Congress enacted this very explicit geographic diversity requirement to ensure that Amtrak’s Board of Directors is not dominated by individuals from the Northeast Corridor. As Senator Jon Tester (D-MT) explained at a Senate Commerce Committee hearing on Amtrak nominees last September, the IIJA “made changes to the Amtrak Board’s makeup to make sure that it reflects Amtrak’s network’s diversity”. These changes were reasonable and appropriate given that Amtrak is a national passenger railroad company that operates in 46 states and Washington, DC, and receives billions of federal tax dollars from Americans in every state.
"To bring your slate of Amtrak board nominees into compliance with the geographic diversity requirement in federal law, we urge you to withdraw one of your Democrat nominees from the Northeast Corridor and replace that person with a nominee from outside the Northeast Corridor."
"We are always looking for ways to improve our customers· experience, especially in times of inconvenience. Amtrak is still in the process of reviewing our procedures and evaluating what we could have done differently in this case, but we know that accurate and timely communication is always important... Active communication with dispatchers and other host railroad staff is still needed in order to estimate something like remaining delay time when there is a serious disruption."
U.S. Senator Maria Cantwell (D-Wash.), chair of the Senate Committee on Commerce, Science and Transportation, alongside Senators Richard Blumenthal (D-Conn.), Ben Cardin (D-Md.) and Edward J. Markey (D-Mass.) sent a letter to Amtrak CEO Stephen Gardner demanding answers by January 31 about the incident and an explanation of the company’s policies to ensure adequate customer treatment.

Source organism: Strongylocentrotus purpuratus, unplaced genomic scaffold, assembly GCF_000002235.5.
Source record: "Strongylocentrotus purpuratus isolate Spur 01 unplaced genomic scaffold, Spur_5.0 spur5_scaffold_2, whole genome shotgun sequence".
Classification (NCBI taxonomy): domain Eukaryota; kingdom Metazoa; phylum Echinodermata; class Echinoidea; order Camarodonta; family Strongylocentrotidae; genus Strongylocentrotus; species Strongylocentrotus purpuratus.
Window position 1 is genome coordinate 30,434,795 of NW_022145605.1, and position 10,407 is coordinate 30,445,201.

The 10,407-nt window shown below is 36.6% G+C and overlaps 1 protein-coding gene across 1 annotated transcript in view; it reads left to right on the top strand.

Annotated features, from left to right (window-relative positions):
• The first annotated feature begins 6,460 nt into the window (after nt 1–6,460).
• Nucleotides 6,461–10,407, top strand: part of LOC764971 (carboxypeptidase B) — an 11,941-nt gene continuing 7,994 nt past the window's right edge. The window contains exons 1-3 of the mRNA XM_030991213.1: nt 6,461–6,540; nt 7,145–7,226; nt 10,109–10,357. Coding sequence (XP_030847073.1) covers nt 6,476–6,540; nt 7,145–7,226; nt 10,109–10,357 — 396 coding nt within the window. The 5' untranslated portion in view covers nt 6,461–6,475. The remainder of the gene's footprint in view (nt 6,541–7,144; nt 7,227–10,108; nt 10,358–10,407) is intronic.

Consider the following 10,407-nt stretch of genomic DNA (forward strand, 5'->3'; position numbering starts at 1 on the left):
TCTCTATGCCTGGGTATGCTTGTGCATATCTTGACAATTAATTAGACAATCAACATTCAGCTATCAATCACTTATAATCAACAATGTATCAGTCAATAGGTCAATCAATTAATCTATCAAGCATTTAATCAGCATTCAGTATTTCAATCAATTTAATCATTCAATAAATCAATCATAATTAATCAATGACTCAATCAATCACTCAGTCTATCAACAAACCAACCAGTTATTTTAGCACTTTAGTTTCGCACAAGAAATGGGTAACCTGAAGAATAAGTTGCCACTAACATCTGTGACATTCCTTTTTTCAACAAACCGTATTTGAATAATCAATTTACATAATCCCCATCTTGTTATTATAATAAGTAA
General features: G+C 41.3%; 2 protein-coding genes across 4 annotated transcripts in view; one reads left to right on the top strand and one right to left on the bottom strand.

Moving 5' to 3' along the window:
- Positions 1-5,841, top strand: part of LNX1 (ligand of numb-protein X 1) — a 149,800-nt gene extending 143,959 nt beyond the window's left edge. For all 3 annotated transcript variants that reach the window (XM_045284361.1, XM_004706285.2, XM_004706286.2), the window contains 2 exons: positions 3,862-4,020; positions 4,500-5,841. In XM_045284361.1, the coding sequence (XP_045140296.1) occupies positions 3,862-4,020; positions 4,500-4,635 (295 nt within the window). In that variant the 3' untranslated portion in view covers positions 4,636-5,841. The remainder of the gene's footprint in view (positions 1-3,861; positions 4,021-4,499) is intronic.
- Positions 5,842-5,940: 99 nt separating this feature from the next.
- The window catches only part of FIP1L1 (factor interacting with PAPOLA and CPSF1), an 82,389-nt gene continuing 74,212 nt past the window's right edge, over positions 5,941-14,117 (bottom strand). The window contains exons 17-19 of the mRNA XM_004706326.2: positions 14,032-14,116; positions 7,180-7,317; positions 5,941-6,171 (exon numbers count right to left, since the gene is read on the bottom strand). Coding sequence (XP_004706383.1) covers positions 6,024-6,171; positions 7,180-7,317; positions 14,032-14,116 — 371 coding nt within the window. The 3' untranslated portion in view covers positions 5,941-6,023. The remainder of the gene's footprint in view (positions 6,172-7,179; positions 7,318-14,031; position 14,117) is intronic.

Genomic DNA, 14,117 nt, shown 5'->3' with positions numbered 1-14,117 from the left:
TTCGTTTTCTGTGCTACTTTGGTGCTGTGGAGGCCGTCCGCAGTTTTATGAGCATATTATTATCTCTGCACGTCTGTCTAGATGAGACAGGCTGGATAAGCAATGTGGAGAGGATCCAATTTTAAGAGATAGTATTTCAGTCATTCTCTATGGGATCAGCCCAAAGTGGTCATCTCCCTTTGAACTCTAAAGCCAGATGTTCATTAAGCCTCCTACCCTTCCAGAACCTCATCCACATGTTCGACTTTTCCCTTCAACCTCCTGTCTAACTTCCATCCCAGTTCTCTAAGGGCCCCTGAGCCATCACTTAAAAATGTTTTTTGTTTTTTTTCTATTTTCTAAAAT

On January 19, 2023, Amtrak publicly announced a program to replace aging long-distance Superliner and Amfleet II equipment. The reason behind this is clear: Management has concluded that “...the current fleet will approach the end of its service life after the next decade.”  We see the crisis as now, not in the future, and moreover this is a crisis of Amtrak’s own making.
Excuses are plentiful. Insufficient staffing is often cited. During the public Amtrak Board meeting in St Louis on December 1st, Amtrak CEO Stephen Gardner indicated “...stored equipment that is no longer commercially viable are essentially donations to the parts supply.”
Based upon this answer an observer might reach the conclusion that none of the stored equipment is commercially viable and, therefore, none will be restored to service.
To quantify existing equipment status, Amtrak’s Five-Year Plan 2022-2027, Equipment Appendices, indicates that 96 cars built for long-distance trains are stored.  We question if Amtrak has or intends to expend generous CARES Act of 2020, American Rescue Plan Act of 2021, and the Infrastructure Investment and Improvement funding made available by Congress to repair and place this equipment back in service.
Presentation shows ideas for 10-car single-level, nine-car bilevel trains